Banker: Do you have any photo ID?
Customer: Is my driving licence okay?
Banker: Yes, that’s fine. I’m afraid you’ve gone overdrawn by fifteen pounds and seventeen pence.
Customer: Really? That is strange because today is pay day and I should have around one thousand six hundred pounds going into my account. I also need to make a transfer. Could you tell me if my salary has been transferred to my account?
Banker: It appears that it hasn’t. I may be able to set up a temporary agreed overdraft for you while you deal with this problem. Would you like me to set up a five-hundred pound overdraft for you?
Customer: Yes, please. I’d like to transfer two hundred dollars to this account in Thailand, please.
Banker: Do you have the SWIFT code?
Customer: Sorry, I don’t.
Banker: I’m afraid I need the SWIFT code; it’s an international bank ID number.
Customer: Well, I’ll have to find it later from my son. I suppose I should phone work as well. Thank you for your help.
Banker: Thank you.

Nouns Used as Verbs

Blank Email

Sometimes nouns (words for things) are used as verbs (words for actions). They are rather easy to understand although some of them really get on my nerves due to the fact that there are existing verbs that can be used for the same job. I also prefer the sound of the longer expression of the real verb and the noun. However, it is easy to see these examples in books, magazines and newspapers and on television.

toy

noun: a plaything

That car? It’s my new toy!

verb: play with something or someone; manipulate someone

I think you’re toying with that girl. Show her you’re serious or leave her alone.

medal

noun: a piece of metal as a reward for military action or sporting ability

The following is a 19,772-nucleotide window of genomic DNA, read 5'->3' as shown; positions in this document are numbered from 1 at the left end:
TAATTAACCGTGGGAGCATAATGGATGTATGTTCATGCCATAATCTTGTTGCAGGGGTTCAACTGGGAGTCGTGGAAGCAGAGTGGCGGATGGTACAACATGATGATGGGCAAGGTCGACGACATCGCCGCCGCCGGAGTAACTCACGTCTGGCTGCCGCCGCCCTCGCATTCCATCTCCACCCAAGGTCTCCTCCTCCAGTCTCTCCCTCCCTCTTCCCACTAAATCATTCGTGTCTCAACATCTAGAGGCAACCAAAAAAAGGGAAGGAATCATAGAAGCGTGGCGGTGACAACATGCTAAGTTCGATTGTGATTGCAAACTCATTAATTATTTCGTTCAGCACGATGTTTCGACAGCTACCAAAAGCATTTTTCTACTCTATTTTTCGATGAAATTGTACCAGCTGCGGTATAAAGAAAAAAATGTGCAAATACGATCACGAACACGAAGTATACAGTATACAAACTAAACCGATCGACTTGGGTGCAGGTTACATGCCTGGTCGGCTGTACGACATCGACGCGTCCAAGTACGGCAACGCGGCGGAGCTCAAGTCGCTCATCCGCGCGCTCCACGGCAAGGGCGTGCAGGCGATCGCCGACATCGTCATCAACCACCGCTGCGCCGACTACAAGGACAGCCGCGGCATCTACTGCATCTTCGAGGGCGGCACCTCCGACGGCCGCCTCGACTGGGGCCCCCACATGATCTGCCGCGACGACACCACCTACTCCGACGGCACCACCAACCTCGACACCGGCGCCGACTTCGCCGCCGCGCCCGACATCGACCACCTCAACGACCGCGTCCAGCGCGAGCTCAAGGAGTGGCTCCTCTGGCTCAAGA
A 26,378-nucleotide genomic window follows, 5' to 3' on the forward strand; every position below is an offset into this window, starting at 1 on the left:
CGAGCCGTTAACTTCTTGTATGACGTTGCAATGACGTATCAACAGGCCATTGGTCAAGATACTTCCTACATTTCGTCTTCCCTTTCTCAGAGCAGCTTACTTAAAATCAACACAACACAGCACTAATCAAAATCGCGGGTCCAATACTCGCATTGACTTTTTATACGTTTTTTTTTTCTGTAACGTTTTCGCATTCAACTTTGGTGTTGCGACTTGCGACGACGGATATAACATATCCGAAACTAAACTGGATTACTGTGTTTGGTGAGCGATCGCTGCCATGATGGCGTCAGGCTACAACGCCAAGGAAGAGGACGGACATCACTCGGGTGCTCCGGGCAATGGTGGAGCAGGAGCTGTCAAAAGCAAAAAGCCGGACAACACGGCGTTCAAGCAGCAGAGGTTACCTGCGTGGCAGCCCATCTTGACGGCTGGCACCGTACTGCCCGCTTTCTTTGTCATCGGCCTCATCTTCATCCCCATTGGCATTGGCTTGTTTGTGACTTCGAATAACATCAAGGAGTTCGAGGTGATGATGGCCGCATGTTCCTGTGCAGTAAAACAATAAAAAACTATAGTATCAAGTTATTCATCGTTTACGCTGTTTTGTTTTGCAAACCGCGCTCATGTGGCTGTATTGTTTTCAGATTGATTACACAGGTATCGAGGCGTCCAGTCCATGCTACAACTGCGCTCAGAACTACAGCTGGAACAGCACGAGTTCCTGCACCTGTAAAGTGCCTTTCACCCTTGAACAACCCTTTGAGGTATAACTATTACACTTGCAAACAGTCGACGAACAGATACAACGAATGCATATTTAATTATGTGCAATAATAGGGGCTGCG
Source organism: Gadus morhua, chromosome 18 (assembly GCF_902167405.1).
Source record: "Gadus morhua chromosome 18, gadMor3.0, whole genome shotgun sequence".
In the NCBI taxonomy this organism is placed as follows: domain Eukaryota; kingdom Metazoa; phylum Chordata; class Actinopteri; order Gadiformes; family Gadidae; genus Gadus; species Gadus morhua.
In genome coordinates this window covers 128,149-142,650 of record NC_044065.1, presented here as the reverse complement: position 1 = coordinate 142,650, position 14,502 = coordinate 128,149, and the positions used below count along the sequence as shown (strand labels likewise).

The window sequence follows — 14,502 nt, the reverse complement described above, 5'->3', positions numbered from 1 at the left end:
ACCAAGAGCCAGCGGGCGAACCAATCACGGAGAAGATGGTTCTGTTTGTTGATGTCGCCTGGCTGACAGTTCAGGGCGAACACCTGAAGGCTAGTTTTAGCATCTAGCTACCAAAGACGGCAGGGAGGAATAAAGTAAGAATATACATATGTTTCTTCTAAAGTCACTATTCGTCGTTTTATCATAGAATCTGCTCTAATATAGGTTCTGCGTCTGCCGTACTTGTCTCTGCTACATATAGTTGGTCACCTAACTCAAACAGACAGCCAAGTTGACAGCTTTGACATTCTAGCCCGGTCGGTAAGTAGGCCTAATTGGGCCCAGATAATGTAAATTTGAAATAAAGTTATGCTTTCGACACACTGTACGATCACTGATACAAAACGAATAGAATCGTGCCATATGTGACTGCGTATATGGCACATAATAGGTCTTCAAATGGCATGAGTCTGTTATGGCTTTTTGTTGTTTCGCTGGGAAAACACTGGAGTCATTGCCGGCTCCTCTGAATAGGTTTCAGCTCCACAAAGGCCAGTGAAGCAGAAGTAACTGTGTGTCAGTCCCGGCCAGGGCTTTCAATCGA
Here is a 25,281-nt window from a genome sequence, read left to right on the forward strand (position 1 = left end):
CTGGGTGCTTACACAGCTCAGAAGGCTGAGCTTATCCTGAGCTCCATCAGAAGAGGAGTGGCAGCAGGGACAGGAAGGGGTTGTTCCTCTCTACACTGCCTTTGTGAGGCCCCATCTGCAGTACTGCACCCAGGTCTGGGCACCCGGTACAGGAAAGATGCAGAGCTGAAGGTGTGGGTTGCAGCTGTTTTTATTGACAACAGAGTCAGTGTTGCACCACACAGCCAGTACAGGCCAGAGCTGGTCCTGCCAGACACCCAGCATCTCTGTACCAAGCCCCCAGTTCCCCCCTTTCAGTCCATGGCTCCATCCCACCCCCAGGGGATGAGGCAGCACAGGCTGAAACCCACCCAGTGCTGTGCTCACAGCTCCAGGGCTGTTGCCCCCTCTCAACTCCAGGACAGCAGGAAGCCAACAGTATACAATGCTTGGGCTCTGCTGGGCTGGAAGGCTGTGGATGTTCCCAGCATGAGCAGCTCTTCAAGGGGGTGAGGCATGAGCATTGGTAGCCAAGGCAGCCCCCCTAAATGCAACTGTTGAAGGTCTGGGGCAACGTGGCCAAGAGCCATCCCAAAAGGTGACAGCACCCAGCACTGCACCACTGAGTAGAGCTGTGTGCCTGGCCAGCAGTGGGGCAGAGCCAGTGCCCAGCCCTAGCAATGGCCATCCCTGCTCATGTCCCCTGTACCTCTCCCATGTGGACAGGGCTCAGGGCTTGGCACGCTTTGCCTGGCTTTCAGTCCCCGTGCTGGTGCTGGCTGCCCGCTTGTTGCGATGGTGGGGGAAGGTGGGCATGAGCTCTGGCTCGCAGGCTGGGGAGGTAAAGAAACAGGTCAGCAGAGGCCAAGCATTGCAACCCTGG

My grandad sold all his World War II medals. What a shame!

verb: to gain first, second or third place in a sporting competition

What a shock result! The Americans have failed to medal, with Kenya gaining gold, Ethiopia silver and Jamaica bronze.

There are also some example of this in communications

inbox

noun: a tray for new communications; a directory for new messages in an email program

I have 231 unread messages in my work inbox.

verb: to send an email

If you don’t know how to access the site, inbox me.

fax

noun: a facsimile; a copy of a document sent by digital telephony

I received your fax and I have a few questions.

verb: to send a copy of a document by digital telephony

Can you fax me the latest price list because I can’t open your email attachment.

Phrasal Verbs with ‘Drop’

Vocabulary

Last week I showed you some phrasal verbs with ‘pop’. Today I’ll show you some phrasal verbs with ‘drop’.

Drop off

  1. Fall asleep
  2. I can never fall asleep at night but I have no problem dropping off in college classes.

    It takes me an hour before I drop off to sleep at night.

  3. Take someone to a place, usually by car
  4. It’s raining. Get in the car and I’ll drop you off at the station.

Drop in/Drop by/Drop round

Visit casually and usually without planning.

I’ll drop by the Student Union to see if anyone wants to play pool.

Drop out

To quit an activity or a place of education.

We were going to go rafting but Andy and Jane dropped out so there aren’t enough of us, now.

The course is too hard so I’m going to drop out of university.

Drop someone a line

Write to someone.

If you have any news while I’m on holiday, drop me a line at the hotel.

If you have any questions about ‘drop’ verbs, drop me a line in the comments and I’ll drop by later with a reply.